Unique communities across the Dayton region are appealing to newcomers.
Citizens who are engaged are the backbone of any thriving and livable community, and Dayton is known to be one of Ohio’s hidden treasures. One of the Dayton region’s appeals is its diverse community collection. Communities across the region appeal to families because of their housing affordability and quality schools. Many of these communities also feature revitalized central business districts drawing development and serving as community gathering places.
Revitalization in Miamisburg
Miamisburg in Montgomery County has experienced redevelopment in its historic downtown and riverfront over the past few years. This community of around 20,000 combines a small-town feel with rich historic roots.
“We like to say in Miamisburg that we are the only community outside of Dayton with a historic downtown district. For the last 20 years, we’ve spent a lot of energy on the redevelopment,” says Chris Fine, City of Miamisburg development director. “Downtown used to be the center of commerce for small towns like us. People have memories of the old buildings. Revitalization brings that back.”
With revitalization comes a resurgence of a new generation.
“I think there is a shift happening. People feel comfortable walking their kids and dogs on a leisurely day; that’s a good sign,” Fine says. “The new generation gravitates toward small mom-and-pop restaurants. They want the urban experience, and they want to walk to bars and restaurants. We’re seeing an uptick in those types of individuals, and we think one of the reasons is the proximity to downtown. We don’t have data to prove it, but anecdotally and through observations, that’s the case.”
Pride in Troy
Troy in Miami County has also seen a renaissance, thanks in part to a lot of redevelopments that brought renewed vitality to its downtown.
“I attribute a lot of redevelopments to my predecessors. I came into this position at a time when it’s starting to boom,” says Andrea Keller, executive director of Troy Main Street. “We do not have a lot of vacancies downtown. The buildings get leased or sold very quickly, which is great. But I know that doesn’t just happen overnight.”
Keller cites The Gentlemen of the Road Stopover Tour of 2013 that brought folk rock band Mumford & Sons to Troy as a catalyst for instilling new pride residents have in their downtown.
“They got to see a glimpse of what it could be,” she says. “We are still reaping the benefits.”
Troy Main Street has continued to work with downtown businesses to support the community. The organization established consistent events and are planning murals with the hope of creating destination spots throughout the city.
In 2021, Troy added a Designated Outdoor Refreshment Area (DORA) to its downtown, allowing people to purchase drinks at designated vendors and take them outdoors or other DORA establishments.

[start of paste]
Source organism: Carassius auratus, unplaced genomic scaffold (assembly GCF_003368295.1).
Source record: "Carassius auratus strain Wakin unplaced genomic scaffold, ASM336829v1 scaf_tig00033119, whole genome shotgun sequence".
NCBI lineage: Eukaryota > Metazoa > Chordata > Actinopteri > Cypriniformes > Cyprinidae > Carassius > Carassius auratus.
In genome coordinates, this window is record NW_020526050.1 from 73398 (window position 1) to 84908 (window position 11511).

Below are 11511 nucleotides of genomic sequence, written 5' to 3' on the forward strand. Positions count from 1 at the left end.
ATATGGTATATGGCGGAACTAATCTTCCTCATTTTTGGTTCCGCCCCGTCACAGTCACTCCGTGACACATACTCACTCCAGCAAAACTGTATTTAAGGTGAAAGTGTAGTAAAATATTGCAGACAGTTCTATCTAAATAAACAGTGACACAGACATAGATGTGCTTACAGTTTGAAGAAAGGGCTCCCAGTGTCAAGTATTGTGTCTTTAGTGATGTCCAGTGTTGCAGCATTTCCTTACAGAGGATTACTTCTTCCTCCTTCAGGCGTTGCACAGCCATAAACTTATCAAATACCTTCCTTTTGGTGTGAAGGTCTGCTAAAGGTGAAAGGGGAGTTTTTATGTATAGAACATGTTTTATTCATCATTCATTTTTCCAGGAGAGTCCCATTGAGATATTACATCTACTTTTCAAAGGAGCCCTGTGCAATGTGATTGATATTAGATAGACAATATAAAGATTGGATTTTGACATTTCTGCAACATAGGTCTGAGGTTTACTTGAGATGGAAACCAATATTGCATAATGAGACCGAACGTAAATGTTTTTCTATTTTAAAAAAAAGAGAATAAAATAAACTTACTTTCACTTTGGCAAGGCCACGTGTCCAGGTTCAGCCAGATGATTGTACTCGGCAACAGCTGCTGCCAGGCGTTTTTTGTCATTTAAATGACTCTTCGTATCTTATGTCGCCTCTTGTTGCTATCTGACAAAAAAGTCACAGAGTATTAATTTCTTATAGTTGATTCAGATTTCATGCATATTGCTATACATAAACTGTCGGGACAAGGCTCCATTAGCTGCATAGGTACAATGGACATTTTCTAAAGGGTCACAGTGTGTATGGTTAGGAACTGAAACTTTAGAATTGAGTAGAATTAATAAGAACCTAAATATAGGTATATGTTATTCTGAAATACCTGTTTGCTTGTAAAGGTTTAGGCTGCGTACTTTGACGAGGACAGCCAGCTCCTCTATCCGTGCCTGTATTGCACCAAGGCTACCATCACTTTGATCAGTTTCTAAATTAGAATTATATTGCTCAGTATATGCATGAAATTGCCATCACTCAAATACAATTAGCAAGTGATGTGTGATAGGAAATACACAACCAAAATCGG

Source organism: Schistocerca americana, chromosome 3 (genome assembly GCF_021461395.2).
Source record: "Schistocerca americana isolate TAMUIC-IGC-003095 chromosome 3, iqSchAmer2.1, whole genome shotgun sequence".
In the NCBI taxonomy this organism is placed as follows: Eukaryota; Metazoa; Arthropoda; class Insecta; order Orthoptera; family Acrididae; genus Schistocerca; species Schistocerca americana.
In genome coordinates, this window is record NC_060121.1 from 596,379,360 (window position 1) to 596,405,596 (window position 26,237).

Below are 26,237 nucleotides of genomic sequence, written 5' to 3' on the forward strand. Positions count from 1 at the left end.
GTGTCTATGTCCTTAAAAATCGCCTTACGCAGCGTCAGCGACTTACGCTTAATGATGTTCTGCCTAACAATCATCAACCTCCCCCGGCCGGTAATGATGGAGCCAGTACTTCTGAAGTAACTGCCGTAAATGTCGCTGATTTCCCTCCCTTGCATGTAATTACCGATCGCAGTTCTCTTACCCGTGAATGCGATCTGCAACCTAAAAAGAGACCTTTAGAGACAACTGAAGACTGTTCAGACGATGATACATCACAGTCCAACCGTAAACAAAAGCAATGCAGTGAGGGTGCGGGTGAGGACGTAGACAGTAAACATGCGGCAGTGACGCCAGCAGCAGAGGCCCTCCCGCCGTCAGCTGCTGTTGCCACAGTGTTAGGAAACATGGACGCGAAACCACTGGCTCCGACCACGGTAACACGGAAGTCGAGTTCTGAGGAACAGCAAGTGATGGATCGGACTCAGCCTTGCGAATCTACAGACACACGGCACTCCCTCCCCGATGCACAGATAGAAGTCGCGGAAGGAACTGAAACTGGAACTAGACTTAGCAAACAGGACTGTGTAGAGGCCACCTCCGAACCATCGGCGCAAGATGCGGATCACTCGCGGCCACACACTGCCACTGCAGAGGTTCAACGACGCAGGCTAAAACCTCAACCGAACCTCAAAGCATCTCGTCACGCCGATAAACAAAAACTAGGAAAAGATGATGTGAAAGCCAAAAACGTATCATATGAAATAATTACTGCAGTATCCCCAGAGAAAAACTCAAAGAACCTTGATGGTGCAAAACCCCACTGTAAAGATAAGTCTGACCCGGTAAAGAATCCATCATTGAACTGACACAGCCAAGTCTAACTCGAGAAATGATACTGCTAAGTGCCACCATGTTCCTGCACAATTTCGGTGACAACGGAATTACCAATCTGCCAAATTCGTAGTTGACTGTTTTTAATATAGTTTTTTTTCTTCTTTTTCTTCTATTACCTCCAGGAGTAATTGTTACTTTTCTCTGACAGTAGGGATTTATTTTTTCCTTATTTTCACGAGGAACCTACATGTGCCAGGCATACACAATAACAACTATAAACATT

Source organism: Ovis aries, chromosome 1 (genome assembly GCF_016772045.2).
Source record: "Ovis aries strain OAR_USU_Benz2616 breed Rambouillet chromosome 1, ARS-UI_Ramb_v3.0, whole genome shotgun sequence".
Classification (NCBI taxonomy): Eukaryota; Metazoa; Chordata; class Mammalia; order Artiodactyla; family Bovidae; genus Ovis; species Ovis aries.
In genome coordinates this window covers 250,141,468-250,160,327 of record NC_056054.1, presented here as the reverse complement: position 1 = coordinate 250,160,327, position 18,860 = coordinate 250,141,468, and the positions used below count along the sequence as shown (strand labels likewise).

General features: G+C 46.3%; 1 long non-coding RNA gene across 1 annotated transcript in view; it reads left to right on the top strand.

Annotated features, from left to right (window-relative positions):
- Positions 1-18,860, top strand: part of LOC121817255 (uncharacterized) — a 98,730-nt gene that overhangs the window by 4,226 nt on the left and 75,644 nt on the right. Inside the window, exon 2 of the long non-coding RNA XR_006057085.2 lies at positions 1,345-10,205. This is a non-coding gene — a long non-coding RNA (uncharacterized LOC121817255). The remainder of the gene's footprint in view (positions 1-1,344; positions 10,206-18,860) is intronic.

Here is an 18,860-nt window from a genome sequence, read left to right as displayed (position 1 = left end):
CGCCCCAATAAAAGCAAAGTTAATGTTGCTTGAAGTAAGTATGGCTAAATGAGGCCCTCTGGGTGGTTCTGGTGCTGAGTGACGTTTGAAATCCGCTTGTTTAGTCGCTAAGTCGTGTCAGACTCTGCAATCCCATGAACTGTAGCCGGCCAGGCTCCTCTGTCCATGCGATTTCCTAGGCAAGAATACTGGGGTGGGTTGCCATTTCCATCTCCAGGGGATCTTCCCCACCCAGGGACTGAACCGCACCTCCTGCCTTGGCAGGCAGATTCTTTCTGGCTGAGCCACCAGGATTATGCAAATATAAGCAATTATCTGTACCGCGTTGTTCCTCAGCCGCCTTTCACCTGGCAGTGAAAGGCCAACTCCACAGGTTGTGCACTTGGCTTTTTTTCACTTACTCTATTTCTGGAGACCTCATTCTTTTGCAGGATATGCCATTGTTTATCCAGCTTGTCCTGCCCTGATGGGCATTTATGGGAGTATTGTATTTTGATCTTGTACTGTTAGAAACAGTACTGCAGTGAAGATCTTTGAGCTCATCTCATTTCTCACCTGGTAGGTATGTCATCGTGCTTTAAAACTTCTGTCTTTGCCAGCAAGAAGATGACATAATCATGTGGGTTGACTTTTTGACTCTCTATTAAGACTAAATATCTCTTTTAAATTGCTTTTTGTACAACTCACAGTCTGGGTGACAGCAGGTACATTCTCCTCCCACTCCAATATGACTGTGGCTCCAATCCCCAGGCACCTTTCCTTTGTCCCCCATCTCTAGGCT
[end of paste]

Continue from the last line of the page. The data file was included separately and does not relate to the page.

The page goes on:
“We sought DORA to increase foot traffic and support our businesses. There is a lot of cross-promotion that businesses can do,” Keller says. “DORA promotes community among our downtown businesses because they can work together. But it also creates a social environment for our residents and visitors. When downtown concerts and events are happening, people can get a drink and take it with them – they’re more likely to hang out and stay downtown.”
Investing in Huber Heights
Many families and young professionals live in Huber Heights for its affordability and rural feel but also its many amenities.
“We’ve seen several millions of dollars’ worth of commercial investments,” says Bryan Chodkowski, assistant city manager. “This is not something we’ve seen in this concentration in years past. In general, these developments have continued to propel our city as a regional leader and enable us to continue to invest in our parks, infrastructure and citizen engagement. We think that it’s a perpetual cycle – starting with investments that generate growth, which then provide revenue and resources to make additional investments to expand citizen engagements.”
One of the city’s most significant investments to date was the Rose Music Center at The Heights. Chodkowski says it was Mark Campbell, vice mayor and council member, who had the vision of how a professional concert venue could serve the community and generate revenue.
“It has since outperformed all metrics. We continue to use generated revenues, approximately $1.2 million annually in net profits,” Chodkowski says. “The Rose Music Center has been a successful venture, making it possible for us to reinvest in the community without having to increase taxes or assess fees associated with park use.”
In Yellow Springs in Greene County, entertainer Dave Chappelle is opening a restaurant and comedy club. Chappelle, who grew up in Yellow Springs, plans to transform a former Miami Township Fire Station into a restaurant called Firehouse Eatery and a comedy club called Live from YS. His intent with the comedy club is to create a space where aspiring artists can nurture their talent close to home.